But WorkSmart’s creators had adopted an idea that was going mainstream. Human resources, once reliant on more subjective assessments, was becoming an analytics business. Employers had always sought to get the most out of employees, and some fields had long recorded billable client hours, but this was different. “The people data revolution, predicted for years, has finally arrived,” proclaimed a 2018 Deloitte report.
Software-makers competed to deliver employee ratings, app-activity reports and color-coded charts showing who was doing what. Even software that wasn’t designed for productivity surveillance contributed to it. Microsoft Teams, introduced in 2017 and taken up by hundreds of millions of people, signaled which users were “active” (green dot) or “away” (yellow). Salesforce, the leading marketing, sales and customer service program, logged emails sent and phone calls made to customers. At financial firms, monitoring software set up for compliance reasons also served up insights on how employees spent their time. Upwork, a freelance marketplace now used by podcast producers, accountants and hundreds of thousands of other skilled workers, offered a time-tracking feature similar to WorkSmart’s that took screenshots during every 10-minute billing window. (This is no coincidence: The tracker that inspired WorkSmart is now part of Upwork.) Freelancers could try to explain screenshots showing moments of inactivity, but as with WorkSmart, some said they submitted only the unblemished ones, in effect forgoing pay for some of their labor.
The arrival of the pandemic, spurring businesses to keep tabs on workers at home, hastened a shift that was already underway. As more employers adopted the tools, more workers shared Kraemer’s experience: The software was warping the foundations of time and trust in their work lives.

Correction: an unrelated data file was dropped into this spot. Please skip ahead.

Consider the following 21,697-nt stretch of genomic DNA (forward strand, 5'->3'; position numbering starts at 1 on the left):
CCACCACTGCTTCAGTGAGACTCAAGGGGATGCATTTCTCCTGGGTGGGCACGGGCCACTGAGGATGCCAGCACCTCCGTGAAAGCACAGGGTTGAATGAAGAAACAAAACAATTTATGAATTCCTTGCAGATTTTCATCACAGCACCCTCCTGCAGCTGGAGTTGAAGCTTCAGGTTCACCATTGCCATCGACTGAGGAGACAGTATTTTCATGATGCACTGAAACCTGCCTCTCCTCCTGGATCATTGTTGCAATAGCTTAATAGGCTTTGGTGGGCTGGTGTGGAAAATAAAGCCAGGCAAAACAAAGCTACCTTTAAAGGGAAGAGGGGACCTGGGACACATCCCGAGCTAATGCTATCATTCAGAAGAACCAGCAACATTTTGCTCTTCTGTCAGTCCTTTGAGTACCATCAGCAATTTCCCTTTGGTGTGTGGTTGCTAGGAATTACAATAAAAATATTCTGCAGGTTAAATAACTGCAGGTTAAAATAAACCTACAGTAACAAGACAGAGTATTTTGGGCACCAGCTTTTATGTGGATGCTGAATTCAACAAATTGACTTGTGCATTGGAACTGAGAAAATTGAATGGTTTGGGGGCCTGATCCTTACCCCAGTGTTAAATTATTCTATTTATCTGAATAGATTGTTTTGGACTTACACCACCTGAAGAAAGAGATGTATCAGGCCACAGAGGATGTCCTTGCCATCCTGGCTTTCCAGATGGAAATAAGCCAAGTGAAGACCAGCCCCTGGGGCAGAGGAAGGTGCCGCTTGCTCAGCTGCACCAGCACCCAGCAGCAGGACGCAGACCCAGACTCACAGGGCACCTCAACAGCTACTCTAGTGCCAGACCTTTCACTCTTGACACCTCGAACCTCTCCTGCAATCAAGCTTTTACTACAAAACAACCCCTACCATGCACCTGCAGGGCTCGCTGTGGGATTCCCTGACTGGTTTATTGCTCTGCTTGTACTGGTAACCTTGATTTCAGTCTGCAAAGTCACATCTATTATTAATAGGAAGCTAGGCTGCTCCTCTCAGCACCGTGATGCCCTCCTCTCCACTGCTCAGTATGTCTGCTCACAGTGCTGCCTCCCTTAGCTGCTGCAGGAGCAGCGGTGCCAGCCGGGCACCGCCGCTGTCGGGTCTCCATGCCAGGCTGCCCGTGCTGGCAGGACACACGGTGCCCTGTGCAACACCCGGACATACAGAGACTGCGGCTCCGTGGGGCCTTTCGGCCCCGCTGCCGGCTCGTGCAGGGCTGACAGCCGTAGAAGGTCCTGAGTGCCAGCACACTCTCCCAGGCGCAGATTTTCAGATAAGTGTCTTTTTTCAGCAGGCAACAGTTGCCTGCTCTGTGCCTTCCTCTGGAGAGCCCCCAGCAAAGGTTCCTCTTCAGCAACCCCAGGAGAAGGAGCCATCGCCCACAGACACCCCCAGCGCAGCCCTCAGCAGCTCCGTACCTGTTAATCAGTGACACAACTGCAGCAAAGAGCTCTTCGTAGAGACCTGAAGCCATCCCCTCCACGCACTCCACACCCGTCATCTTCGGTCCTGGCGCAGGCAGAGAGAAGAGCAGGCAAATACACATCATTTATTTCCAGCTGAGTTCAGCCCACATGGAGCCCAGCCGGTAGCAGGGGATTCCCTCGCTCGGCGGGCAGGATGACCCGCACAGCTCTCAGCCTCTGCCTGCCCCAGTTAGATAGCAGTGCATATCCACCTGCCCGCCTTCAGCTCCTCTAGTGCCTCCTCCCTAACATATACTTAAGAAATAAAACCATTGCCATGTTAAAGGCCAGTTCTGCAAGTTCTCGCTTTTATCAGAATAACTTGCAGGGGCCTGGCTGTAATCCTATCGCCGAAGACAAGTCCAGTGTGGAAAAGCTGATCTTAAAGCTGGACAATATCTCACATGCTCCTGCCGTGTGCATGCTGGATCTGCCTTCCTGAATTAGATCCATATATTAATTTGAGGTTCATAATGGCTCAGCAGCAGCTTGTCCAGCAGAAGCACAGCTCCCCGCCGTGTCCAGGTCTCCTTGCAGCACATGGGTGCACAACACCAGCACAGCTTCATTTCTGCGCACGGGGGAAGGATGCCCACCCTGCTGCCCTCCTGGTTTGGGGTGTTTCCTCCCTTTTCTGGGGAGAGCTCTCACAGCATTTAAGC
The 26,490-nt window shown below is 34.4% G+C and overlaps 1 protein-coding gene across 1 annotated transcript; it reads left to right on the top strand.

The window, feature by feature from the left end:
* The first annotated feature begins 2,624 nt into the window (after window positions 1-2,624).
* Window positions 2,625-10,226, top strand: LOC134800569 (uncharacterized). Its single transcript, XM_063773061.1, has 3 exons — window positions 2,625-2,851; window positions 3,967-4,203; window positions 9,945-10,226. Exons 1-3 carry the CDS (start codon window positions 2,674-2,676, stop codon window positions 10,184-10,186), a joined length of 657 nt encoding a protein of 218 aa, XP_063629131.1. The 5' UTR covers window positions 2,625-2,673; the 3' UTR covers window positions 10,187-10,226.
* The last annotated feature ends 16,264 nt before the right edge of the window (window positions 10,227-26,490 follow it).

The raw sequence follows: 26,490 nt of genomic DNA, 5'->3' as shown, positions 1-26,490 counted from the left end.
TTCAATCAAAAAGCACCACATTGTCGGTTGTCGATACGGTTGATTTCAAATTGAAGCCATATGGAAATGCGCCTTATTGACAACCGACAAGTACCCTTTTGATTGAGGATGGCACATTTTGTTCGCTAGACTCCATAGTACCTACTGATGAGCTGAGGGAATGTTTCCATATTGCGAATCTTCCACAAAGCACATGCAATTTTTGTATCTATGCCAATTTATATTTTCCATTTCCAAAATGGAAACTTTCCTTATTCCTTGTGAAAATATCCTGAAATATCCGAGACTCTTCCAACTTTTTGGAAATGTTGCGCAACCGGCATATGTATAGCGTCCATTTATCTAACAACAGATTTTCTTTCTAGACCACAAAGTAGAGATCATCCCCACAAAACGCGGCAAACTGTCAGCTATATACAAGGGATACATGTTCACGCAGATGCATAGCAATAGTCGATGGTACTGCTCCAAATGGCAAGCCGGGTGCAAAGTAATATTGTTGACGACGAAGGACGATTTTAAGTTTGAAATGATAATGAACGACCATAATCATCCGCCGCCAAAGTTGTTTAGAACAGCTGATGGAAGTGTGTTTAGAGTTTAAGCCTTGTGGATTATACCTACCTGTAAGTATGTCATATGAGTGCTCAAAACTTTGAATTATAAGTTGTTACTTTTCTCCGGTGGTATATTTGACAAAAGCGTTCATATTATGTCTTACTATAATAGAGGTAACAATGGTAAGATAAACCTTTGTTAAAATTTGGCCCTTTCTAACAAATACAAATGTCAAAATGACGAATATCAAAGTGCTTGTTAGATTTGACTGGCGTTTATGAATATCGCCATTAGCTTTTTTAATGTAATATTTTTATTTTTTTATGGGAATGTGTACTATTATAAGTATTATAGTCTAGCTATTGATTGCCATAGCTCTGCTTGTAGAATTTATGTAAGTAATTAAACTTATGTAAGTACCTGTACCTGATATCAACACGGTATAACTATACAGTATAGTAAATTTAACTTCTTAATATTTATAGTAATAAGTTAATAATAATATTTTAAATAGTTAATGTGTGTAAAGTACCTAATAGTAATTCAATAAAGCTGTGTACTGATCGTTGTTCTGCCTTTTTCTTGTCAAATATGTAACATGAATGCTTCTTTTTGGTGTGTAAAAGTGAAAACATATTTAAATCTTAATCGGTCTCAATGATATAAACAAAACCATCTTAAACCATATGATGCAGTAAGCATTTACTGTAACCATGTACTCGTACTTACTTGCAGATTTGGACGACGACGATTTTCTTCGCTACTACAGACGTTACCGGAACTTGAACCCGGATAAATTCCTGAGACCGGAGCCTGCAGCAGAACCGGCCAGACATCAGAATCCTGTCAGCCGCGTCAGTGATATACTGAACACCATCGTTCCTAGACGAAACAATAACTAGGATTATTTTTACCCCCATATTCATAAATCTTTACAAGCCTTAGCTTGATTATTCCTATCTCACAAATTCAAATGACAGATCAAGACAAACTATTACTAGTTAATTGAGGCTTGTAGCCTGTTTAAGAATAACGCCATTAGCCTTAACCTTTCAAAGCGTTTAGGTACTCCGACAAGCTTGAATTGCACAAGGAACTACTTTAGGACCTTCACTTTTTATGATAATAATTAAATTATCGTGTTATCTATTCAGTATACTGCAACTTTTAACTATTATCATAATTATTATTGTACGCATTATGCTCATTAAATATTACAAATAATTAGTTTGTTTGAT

In the spring of 2020, Patrick Baratta graduated from the University of Virginia and began working remotely for AlphaBrook, which provides research on government contracting. Soon the company began gauging its workers’ productivity using a program called Monitask, according to Baratta and several former colleagues.
Once, he said, a manager asked why his score had dropped during a particular 10-minute increment. “Sometimes I have to use the bathroom,” he replied. (Matthew Hastings, AlphaBrook’s founder and CEO, said the company “would never assess an employee over just 10 minutes of their time.”) In interviews and written submissions to the Times, workers across a variety of jobs — pharmaceutical assistants, insurance underwriters, employees of e-commerce companies — also said productivity pressure had led to problems with bathroom breaks.
Some companies that adopted monitoring tools during the COVID-19 shutdown maintained them even after returning to work in person. CoStar Group, a Washington-based real estate data company where a friend of Baratta took a job, continued keeping intricate records of how employees spend their time. (One report viewed by the Times had more than 20 entries in a single hour of an employee’s day.) CoStar said those numbers were not used as stand-alone tools and that a better measurement was the monthly rankings of individual employee output displayed on screens in the office.
Larger, more established companies are taking similar steps. UnitedHealth Group has 350,000 employees, a perch high on the Fortune 500 list and annual revenues of hundreds of billions of dollars. It also has strict systems for measuring “idle time” that some employees say are deeply flawed.